With a Friday deadline for Coliseum City developer Floyd Kephart to present his final financial proposal to city and county leaders, Oakland’s point-person on the project, Assistant City Administrator Claudia Cappio signaled today that other options are also being pursued for stadiums to house the Raiders and Athletics. “We’re still working on what I believe will be a very serious offer in the near term to both sports stadiums in order to keep them here,” Cappio said at a press conference Friday afternoon in front of Oakland City Hall.
The exclusive negotiating agreement (ENA) that the city and Alameda County officials signed last year with Kephart’s group is due to expire on September 24.
Cappio described stadium discussions with both Raiders and Athletics officials in positive terms. “There is honesty and forthrightness at both sides of the table,” she said.
As stated in the ENA, Oakland and Alameda County are able to explore alternative proposals to Kephart’s Coliseum City plan and they appear to be acting on that right. When asked by a reporter whether the city is studying a separate proposal, Cappio said, “I’m looking at all my options in order to fully inform my decision.” She viewed the stadium situation as a “three-pronged path” that includes the Raiders, the Athletics, and Kephart’s proposal.
The Oakland City Council and Alameda County Board of Supervisors will not receive the city’s findings over Kephart’s proposal until after they return from the August recess, said Cappio, and won’t make a determination until sometime in mid-to-late September. Three choices will be available to them, added Cappio. Elected officials can choose to extend Kephart’s proposal, allow it to expire, or seek a more “serious” financial arrangement with the developer.
She added that the city is only focusing on ways to fund infrastructure for the proposed Coliseum redevelopment, such as sewers, storm drains, streets, and lighting. “In any development, that would be required with city participation,” said Cappio. Oakland Mayor Libby Schaaf has been adamantly opposed to using taxpayers’ money help build a new stadium for the Raiders, but willing to support financing its underlining infrastructure.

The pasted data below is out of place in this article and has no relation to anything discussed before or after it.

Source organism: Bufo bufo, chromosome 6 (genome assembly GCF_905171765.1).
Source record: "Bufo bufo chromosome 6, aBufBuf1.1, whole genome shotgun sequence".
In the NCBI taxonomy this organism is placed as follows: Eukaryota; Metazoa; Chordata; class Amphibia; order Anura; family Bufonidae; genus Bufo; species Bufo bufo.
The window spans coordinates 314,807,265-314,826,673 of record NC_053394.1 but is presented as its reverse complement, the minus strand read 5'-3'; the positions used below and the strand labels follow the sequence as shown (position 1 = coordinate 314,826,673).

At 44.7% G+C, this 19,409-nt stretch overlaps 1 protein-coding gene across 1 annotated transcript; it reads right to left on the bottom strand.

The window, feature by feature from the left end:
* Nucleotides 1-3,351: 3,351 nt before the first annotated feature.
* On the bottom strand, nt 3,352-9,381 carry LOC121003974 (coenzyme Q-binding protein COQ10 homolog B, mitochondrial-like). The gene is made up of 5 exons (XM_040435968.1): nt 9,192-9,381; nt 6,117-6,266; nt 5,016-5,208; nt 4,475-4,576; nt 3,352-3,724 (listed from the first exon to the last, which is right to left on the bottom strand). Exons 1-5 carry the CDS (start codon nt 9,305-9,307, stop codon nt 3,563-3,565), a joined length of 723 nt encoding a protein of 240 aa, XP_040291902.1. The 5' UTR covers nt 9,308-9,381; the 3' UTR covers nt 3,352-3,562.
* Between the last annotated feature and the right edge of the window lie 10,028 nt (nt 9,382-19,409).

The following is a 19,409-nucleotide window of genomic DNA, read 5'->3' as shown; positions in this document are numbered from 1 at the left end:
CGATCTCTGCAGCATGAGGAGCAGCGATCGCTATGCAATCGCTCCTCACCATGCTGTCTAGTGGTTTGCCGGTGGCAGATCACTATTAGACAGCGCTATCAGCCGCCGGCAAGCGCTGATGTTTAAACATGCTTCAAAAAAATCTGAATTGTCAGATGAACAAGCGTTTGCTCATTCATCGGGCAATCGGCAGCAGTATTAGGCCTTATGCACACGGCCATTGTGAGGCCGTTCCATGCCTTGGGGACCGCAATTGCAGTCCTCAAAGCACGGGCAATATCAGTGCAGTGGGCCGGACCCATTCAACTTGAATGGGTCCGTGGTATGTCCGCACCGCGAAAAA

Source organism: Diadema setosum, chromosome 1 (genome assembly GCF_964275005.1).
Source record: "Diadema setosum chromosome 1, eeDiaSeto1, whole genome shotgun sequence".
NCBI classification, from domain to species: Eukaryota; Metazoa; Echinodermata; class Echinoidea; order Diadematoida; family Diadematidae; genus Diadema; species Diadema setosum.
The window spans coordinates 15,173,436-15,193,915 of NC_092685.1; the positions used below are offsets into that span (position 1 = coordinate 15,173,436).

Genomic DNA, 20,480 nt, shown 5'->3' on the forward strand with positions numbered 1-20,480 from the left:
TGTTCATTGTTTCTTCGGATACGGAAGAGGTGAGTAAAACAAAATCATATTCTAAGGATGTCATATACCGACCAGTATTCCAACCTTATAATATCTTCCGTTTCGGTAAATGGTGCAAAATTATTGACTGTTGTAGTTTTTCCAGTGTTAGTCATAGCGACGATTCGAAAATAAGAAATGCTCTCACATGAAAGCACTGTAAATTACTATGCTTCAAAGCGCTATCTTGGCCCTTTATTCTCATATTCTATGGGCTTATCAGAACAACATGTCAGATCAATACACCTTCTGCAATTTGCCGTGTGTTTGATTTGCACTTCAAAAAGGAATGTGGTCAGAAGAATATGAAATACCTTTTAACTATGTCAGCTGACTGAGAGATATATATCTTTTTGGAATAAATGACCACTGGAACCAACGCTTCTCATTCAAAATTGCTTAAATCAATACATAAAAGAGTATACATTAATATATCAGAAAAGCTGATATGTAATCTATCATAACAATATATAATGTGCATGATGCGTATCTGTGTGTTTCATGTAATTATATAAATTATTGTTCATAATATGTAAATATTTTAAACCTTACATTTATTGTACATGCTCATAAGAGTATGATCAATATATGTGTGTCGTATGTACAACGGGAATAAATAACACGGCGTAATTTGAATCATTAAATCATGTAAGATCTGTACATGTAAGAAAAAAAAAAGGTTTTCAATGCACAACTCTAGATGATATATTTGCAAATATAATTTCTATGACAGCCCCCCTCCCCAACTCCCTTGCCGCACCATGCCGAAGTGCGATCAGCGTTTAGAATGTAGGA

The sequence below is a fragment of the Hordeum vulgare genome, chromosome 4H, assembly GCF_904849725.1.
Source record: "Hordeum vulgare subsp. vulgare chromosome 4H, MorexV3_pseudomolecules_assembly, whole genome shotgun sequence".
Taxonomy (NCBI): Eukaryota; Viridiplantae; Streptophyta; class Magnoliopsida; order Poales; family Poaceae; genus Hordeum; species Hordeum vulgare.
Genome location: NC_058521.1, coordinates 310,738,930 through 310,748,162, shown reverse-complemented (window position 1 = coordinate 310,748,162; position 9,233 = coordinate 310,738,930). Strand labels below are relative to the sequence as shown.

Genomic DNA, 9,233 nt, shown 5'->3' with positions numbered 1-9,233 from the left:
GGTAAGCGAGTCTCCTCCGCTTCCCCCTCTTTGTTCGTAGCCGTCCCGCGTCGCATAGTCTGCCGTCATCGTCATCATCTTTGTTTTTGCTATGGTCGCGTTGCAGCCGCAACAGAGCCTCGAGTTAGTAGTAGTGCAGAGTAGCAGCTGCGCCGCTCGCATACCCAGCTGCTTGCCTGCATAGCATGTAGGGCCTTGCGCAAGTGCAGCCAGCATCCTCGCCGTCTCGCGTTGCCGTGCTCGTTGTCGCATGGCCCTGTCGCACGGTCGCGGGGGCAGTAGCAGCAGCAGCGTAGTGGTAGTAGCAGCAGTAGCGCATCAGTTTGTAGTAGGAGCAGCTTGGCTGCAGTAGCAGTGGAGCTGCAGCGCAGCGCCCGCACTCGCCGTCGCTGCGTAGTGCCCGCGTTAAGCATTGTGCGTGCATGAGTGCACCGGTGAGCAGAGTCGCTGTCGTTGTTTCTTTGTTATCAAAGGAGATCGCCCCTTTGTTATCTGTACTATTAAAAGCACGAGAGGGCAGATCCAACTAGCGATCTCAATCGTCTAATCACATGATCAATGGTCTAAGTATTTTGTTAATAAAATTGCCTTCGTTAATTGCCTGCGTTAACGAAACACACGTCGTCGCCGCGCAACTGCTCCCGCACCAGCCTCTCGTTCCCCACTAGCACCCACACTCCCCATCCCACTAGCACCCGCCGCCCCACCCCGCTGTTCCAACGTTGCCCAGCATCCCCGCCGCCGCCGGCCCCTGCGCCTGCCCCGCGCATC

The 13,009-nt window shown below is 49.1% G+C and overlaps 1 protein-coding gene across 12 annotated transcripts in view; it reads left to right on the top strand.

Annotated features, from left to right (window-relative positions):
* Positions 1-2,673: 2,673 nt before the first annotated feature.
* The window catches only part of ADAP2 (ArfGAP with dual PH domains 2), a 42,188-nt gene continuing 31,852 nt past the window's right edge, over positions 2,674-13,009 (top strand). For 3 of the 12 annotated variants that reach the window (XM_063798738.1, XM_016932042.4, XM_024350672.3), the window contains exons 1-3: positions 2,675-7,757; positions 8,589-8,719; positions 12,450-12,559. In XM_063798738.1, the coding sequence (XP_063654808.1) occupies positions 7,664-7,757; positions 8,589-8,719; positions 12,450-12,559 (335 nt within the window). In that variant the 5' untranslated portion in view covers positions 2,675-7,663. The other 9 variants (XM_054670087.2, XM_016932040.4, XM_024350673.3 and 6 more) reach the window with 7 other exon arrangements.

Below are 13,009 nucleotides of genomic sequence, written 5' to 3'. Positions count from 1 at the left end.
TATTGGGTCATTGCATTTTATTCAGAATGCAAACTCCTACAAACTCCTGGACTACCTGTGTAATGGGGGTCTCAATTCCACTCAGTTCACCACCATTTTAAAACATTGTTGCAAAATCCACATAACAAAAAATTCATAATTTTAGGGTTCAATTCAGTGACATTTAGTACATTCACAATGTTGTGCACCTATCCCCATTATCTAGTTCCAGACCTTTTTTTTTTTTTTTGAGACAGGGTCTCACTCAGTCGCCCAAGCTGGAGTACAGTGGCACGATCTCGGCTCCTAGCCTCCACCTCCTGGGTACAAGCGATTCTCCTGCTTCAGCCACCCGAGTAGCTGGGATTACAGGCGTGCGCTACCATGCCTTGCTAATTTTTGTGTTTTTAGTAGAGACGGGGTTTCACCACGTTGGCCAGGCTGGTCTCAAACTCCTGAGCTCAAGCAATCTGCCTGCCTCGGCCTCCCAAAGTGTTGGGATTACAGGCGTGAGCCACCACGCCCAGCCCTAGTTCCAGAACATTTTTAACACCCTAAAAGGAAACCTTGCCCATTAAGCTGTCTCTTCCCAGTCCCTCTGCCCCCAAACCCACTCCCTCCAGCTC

Cappio acknowledged a significant funding gap exists for building a football stadium estimated to cost around $1 billion. The Raiders and the NFL have pledged $400 million to the project, leaving a bulk of the funding unaccounted for. “We know what the gaps are and we’re looking at a financial framework that will fulfill that,” she said. “We’re trying to find hundreds of millions of dollars in order to make this deal work.” Cappio declined to say exactly how much.
One of the options is funding the estimated $600 million gap through Kephart’s proposal, but Cappio added, “There’s a lot more that we can look at in terms of our tools that we can bring to the table.”
Meanwhile, the specter of the Raiders joining the San Diego Chargers in Los Angeles still remains a threat to Oakland. Last week, the Carmen Policy, the former San Francisco 49ers executive involved in the Carson stadium project, said both the Raiders and Chargers are committed to Los Angeles. In the past, Raiders owner Mark Davis has said that his first choice is to remain in Oakland. When asked whether Policy’s comment was sobering news, Cappio responded, “I’m not easily discouraged.”
The other current Coliseum tenant looking for a new home, the A’s, have also been engaging the city in new ballpark talks, said Cappio. She described the discussions as “fruitful.”
“We’re looking at all their needs,” she said, specifically issues such as parking, land use, and staging construction of new stadiums while both teams continue to play at the current Coliseum.